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Inside Washington (04/26/2011)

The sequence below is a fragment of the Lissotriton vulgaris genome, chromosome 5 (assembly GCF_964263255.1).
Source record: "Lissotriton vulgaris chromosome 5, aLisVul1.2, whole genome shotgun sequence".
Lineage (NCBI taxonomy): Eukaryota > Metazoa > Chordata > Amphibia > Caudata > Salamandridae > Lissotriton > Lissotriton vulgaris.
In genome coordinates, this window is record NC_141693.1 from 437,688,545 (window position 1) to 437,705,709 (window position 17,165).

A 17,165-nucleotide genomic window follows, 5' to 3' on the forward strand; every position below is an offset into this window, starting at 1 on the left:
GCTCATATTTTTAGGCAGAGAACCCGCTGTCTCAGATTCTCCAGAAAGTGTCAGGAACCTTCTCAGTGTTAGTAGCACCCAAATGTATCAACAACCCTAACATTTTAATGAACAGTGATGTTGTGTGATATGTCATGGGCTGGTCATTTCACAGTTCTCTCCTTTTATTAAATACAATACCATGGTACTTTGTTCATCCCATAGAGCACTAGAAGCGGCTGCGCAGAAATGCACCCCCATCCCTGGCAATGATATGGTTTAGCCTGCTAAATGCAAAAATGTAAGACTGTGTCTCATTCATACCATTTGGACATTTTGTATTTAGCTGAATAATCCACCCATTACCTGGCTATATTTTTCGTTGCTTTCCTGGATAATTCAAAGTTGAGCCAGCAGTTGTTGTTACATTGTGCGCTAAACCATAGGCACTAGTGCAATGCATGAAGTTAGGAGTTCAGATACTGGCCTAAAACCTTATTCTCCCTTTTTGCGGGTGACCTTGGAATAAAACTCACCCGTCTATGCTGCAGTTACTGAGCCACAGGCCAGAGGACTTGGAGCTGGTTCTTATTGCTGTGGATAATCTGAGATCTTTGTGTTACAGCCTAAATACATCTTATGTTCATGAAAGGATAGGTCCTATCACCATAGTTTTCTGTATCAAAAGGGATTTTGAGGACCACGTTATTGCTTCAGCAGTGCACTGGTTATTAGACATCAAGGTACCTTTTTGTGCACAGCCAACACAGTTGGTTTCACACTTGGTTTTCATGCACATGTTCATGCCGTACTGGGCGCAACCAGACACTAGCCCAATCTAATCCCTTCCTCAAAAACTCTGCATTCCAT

* WASHINGTON (4/27/11)--Shutting down Freddie Mac and Frannie Mae--a cornerstone of the Republican strategy to shrink government—is proving to be an uphill battle in both the House and Senate ( April 26). In the Repubican-led House, a sweeping overhaul bill by Rep. Jeb Hensarling (R-Texas) has yet to gain consensus, according to House Financial Services Committee Chairman Spencer Bachus (R-Ala.). In the Senate, a measure from Sen. John McCain (R-Ariz.) must get through a Democratic majority. Republicans want to turn the mortgage market over to banks and other private lenders. Maintaining Freddie Mac and Fannie Mae since the housing bust has cost tax payers $150 billion, said Representatives from both the Republican and Democratic parties agree Freddie and Fannie should be minimized to lure private lenders back into the market, GOP members generally want to move faster and further … * WASHINGTON (4/27/11)--The Federal Reserve’s power to pay interest on bank reserves, an authority granted by Congress in 2008, may come into play today (American Banker April 26). The Federal Open Market Committee began a two-day meeting Tuesday and among the items on the agenda is whether to proceed with a $600 billion in bond purchases. How closely the fed funds rate follows the movements of those bonds could determine the success of using interest on reserves as a policy tool. Still to be determined is the margin between interest reserves and the effective funds rates, according to Dino Kos, a managing director at Hamiltonian Associates Ltd. Kos said that if the fed rate trades at a stable, narrow discount to the interest on reserves, then tightening policy through the interest on reserves is feasible. A wide spread would undermine the strategy, he said. Watch News Now this afternoon for updates … * WASHINGTON (4/27/11)--Including expected opposition from Republicans and bankers, President Barack Obama has another opponent for his yet-to-be-named nominee to head the Consumer Financial Protection Bureau (CFPB): time (American Banker April 26). As of Tuesday, only 10 legislative weeks remained for the Senate to confirm the selection before the bureau officially assumes its rulemaking and enforcement authorities. The short time frame leaves the president with two options: Nominate a candidate who would be approved with little debate, a challenge given the controversy surround CFPB's very existence, or make a recess appointment, a move that is sure to spark controversy among GOP opponents. After the president sends his nomination to the Senate, the Banking Committee would take several weeks to research the candidate prior to confirmation hearings, which could take up to a week. The committee may take another week or two to vote on the nomination. Then the Senate must take time for a floor debate. If Republicans seek to block or filibuster the nomination, the final vote could be held up for another week …


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